Geraldine Chaplin: To be a public person is part of an actor's career

Photo by Maria Fadeeva

Photo by Maria Fadeeva

Geraldine Chaplin is an accomplished actress in her own right; she has starred in American, Spanish and French films, and won a Golden Globe award for her portrayal of Tonya in “Doctor Zhivago.” But she may be best known as the daughter of film legend Charlie Chaplin. In June, Geraldine Chaplin spent two weeks in Moscow, where she headed up the main jury of the 33rd Moscow International Film Festival. She spoke with Russia Beyond the Headlines’ Anna Protsenko about her career and her family legacy.

Russia Beyond the Headlines: I would like to begin by asking you about your famous family but I am at a loss where to start.With your father Charlie Chaplin, the grand old man of silent film? Or your grandfather, Eugene O’Neill, winner of the Nobel Prize for literature and several Pulitzer prizes? Or your mother Oona O'Neill?

Geraldine Chaplin: I did not know my grandfather. When I grew up, I read and admired his plays. I remember watching a theatre production of his play with some friends. I was greatly impressed by it and became very emotional, explaining to my friends that grandfather had written this play about my own big, complex family. One of my friends responded: “Don’t get big-headed. Eugene O’Neill wrote this play about everyone’s family.” I think that explains why he is considered to be the father of American drama.

What was the price of being Charlie Chaplin’s daughter? I am often asked this question. It was no price, I reveled in it. It meant that all doors were open for me.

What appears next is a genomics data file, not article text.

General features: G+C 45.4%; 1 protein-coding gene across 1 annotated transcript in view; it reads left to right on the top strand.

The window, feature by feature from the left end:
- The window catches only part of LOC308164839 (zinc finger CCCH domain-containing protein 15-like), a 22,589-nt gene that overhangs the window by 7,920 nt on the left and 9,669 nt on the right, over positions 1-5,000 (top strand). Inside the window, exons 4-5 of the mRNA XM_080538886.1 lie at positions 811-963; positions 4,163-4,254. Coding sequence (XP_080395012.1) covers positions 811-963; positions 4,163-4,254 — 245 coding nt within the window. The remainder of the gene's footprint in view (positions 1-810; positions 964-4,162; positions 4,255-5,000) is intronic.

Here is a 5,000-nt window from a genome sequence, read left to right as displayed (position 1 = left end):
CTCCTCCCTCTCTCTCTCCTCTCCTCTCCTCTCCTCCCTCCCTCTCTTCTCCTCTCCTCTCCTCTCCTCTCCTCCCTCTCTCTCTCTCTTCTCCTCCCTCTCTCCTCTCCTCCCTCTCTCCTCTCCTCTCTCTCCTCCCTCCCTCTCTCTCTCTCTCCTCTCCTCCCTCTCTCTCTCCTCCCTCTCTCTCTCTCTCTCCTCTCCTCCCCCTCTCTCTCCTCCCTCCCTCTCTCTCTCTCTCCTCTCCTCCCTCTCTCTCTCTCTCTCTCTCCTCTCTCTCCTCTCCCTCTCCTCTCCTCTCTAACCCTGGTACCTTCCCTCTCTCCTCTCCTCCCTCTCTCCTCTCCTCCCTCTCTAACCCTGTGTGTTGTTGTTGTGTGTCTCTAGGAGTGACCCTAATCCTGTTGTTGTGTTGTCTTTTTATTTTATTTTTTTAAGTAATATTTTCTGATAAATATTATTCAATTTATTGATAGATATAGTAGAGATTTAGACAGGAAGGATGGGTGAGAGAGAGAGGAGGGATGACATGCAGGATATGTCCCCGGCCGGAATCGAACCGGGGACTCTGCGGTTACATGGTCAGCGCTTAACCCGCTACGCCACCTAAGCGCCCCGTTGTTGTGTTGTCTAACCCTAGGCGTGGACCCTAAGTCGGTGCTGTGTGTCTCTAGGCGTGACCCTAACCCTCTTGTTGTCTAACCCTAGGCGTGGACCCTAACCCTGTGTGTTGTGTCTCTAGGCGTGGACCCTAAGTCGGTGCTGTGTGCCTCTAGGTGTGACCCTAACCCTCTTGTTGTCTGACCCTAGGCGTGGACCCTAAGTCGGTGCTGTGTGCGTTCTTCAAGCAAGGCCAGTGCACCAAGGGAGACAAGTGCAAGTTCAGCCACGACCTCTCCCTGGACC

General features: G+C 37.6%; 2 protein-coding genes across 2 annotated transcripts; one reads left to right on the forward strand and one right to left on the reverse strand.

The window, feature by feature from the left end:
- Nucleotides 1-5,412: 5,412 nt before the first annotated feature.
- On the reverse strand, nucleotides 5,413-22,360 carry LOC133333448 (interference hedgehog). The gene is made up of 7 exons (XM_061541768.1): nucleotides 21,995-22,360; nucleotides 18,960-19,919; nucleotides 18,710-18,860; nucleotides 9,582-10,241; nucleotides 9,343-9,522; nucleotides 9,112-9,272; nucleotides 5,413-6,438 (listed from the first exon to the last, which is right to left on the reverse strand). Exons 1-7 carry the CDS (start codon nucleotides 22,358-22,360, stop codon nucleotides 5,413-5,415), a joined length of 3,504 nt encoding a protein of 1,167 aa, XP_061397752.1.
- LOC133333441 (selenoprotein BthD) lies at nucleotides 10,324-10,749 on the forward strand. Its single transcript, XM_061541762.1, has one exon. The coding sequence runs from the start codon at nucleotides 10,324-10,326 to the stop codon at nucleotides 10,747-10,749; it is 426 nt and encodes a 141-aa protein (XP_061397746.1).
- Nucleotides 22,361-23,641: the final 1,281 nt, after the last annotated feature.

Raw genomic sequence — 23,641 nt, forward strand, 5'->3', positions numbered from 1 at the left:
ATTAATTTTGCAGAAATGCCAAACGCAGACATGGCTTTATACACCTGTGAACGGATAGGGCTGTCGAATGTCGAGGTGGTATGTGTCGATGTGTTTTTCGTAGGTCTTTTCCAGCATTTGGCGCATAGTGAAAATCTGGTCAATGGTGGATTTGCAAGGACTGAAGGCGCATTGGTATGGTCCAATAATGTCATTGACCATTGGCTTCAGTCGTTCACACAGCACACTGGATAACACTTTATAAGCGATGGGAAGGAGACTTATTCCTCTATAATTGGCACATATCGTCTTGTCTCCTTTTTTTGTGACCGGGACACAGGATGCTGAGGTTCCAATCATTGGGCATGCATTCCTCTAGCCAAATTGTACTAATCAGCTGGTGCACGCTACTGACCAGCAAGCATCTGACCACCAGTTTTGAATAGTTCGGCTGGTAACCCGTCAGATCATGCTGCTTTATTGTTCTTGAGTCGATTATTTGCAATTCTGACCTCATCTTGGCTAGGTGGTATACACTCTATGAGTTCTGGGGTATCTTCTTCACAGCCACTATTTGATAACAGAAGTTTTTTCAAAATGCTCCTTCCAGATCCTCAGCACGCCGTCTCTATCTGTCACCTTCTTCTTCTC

RBTH: How did your father work? Can you recall any domestic episode involving your father?

G.C.: On the set, he was, above all, a demanding boss and not a loving parent. When he was shooting “Limelight,” he was extremely strict with everyone and was not soft on us, as his children. My brother and I were still happy, because the shooting was a pretext for not going to school.

In real life, he adored attention and the public. This may be why he raised such a big family. When our family went to a restaurant, he liked to do a trick. They have a dish in Switzerland, one of his favorites, called “blue cod.” A live fish is thrown into boiling water. When it is cooked, it is put on a dish and served. When we were children, we thought we saw an expression of horror in the fish’s eyes. Father always took the dish with both hands, put his arms around it and said in a tragic trembling voice: “Emma, dear Emma, it’s you. I recognize you.” Then he sucked out the fish’s eye and said again with a sob: “Oh, my darling.” All the people in the restaurant watched, entranced by the spectacle.

Another episode usually happened with the obligatory wine tasting. My father, looking very serious, watched closely how the wine was poured into the glass. He considered its color, aroma, then took a sip and savored it for a long time in his mouth. Then something incredible happened. He leaned back in his chair and spat out all the contents on the floor with an expression of extreme disgust. In an instant, with a calm and unperturbed expression on his face, father looked at the waiter like a true aristocrat and said, with dignity: “Splendid, simply wonderful.” You can imagine that we never left a restaurant without attracting people’s attention.


RBTH: How did you feel working with David Lean on Doctor Zhivago? How Russian did the film turn out to be?